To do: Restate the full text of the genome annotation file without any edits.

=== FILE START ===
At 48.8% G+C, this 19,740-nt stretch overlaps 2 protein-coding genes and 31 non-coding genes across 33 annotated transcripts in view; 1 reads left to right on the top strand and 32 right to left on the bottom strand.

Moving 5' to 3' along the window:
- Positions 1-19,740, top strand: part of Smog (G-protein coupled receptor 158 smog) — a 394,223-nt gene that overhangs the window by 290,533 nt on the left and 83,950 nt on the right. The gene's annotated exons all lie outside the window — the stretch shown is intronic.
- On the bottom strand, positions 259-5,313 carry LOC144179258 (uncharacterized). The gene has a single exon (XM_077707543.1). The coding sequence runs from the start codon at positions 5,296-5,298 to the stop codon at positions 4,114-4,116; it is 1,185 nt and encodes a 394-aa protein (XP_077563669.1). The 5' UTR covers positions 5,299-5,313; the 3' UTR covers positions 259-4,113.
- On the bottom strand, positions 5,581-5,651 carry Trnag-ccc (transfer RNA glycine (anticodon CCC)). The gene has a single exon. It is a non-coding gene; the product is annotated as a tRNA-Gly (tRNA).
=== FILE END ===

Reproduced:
At 48.8% G+C, this 19,740-nt stretch overlaps 2 protein-coding genes and 31 non-coding genes across 33 annotated transcripts in view; 1 reads left to right on the top strand and 32 right to left on the bottom strand.

Moving 5' to 3' along the window:
- Positions 1-19,740, top strand: part of Smog (G-protein coupled receptor 158 smog) — a 394,223-nt gene that overhangs the window by 290,533 nt on the left and 83,950 nt on the right. The gene's annotated exons all lie outside the window — the stretch shown is intronic.
- On the bottom strand, positions 259-5,313 carry LOC144179258 (uncharacterized). The gene has a single exon (XM_077707543.1). The coding sequence runs from the start codon at positions 5,296-5,298 to the stop codon at positions 4,114-4,116; it is 1,185 nt and encodes a 394-aa protein (XP_077563669.1). The 5' UTR covers positions 5,299-5,313; the 3' UTR covers positions 259-4,113.
- On the bottom strand, positions 5,581-5,651 carry Trnag-ccc (transfer RNA glycine (anticodon CCC)). The gene has a single exon. It is a non-coding gene; the product is annotated as a tRNA-Gly (tRNA).